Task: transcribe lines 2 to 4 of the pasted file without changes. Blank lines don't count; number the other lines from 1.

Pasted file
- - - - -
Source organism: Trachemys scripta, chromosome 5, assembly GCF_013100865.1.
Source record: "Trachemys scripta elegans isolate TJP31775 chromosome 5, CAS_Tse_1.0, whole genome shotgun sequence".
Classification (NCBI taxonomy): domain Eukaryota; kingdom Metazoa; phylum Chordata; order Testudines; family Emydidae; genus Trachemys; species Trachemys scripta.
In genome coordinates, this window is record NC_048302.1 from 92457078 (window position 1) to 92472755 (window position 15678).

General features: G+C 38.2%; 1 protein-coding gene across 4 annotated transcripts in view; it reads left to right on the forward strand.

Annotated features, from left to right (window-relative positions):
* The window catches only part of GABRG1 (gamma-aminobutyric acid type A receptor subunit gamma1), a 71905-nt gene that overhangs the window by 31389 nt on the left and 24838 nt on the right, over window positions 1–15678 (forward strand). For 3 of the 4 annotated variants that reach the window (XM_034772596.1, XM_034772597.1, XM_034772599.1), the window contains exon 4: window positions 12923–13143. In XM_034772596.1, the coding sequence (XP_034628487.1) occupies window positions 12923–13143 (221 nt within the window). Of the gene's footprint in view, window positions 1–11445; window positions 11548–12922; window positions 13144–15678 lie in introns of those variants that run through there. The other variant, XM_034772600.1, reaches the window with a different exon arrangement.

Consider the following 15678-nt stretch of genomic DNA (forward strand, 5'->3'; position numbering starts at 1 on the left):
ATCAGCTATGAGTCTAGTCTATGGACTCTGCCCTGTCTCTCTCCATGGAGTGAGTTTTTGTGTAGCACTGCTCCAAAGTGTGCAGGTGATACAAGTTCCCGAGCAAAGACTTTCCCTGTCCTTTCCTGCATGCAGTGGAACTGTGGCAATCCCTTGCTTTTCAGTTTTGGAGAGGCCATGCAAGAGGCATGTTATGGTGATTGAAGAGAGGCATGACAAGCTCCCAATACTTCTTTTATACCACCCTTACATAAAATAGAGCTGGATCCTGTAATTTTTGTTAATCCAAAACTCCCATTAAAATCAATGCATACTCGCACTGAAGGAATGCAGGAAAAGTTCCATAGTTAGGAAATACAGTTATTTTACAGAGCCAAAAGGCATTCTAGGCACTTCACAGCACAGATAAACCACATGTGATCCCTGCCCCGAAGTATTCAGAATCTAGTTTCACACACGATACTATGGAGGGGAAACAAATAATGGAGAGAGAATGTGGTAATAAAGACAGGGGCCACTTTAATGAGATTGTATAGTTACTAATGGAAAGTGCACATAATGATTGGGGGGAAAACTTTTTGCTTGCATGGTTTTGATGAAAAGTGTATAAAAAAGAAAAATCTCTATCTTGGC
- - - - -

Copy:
Source record: "Trachemys scripta elegans isolate TJP31775 chromosome 5, CAS_Tse_1.0, whole genome shotgun sequence".
Classification (NCBI taxonomy): domain Eukaryota; kingdom Metazoa; phylum Chordata; order Testudines; family Emydidae; genus Trachemys; species Trachemys scripta.
In genome coordinates, this window is record NC_048302.1 from 92457078 (window position 1) to 92472755 (window position 15678).